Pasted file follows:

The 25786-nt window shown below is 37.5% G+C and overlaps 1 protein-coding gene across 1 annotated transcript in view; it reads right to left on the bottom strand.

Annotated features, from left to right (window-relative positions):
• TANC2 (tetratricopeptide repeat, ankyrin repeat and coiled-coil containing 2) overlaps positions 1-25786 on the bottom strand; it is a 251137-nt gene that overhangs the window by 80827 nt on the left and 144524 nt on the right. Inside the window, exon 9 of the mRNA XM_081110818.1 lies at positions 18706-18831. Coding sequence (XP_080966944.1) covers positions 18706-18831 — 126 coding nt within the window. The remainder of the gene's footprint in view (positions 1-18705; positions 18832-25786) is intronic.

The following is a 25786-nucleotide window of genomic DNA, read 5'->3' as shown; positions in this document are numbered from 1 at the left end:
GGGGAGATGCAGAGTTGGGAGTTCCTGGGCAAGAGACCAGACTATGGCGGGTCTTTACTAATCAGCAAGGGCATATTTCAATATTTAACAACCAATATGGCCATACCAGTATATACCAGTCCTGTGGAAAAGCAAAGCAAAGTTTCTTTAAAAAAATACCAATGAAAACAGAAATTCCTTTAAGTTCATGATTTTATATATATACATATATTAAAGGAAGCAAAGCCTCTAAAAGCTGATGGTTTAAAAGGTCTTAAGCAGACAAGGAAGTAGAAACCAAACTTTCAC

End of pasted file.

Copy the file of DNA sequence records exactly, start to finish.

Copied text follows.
The 25786-nt window shown below is 37.5% G+C and overlaps 1 protein-coding gene across 1 annotated transcript in view; it reads right to left on the bottom strand.

Annotated features, from left to right (window-relative positions):
• TANC2 (tetratricopeptide repeat, ankyrin repeat and coiled-coil containing 2) overlaps positions 1-25786 on the bottom strand; it is a 251137-nt gene that overhangs the window by 80827 nt on the left and 144524 nt on the right. Inside the window, exon 9 of the mRNA XM_081110818.1 lies at positions 18706-18831. Coding sequence (XP_080966944.1) covers positions 18706-18831 — 126 coding nt within the window. The remainder of the gene's footprint in view (positions 1-18705; positions 18832-25786) is intronic.

The following is a 25786-nucleotide window of genomic DNA, read 5'->3' as shown; positions in this document are numbered from 1 at the left end:
GGGGAGATGCAGAGTTGGGAGTTCCTGGGCAAGAGACCAGACTATGGCGGGTCTTTACTAATCAGCAAGGGCATATTTCAATATTTAACAACCAATATGGCCATACCAGTATATACCAGTCCTGTGGAAAAGCAAAGCAAAGTTTCTTTAAAAAAATACCAATGAAAACAGAAATTCCTTTAAGTTCATGATTTTATATATATACATATATTAAAGGAAGCAAAGCCTCTAAAAGCTGATGGTTTAAAAGGTCTTAAGCAGACAAGGAAGTAGAAACCAAACTTTCAC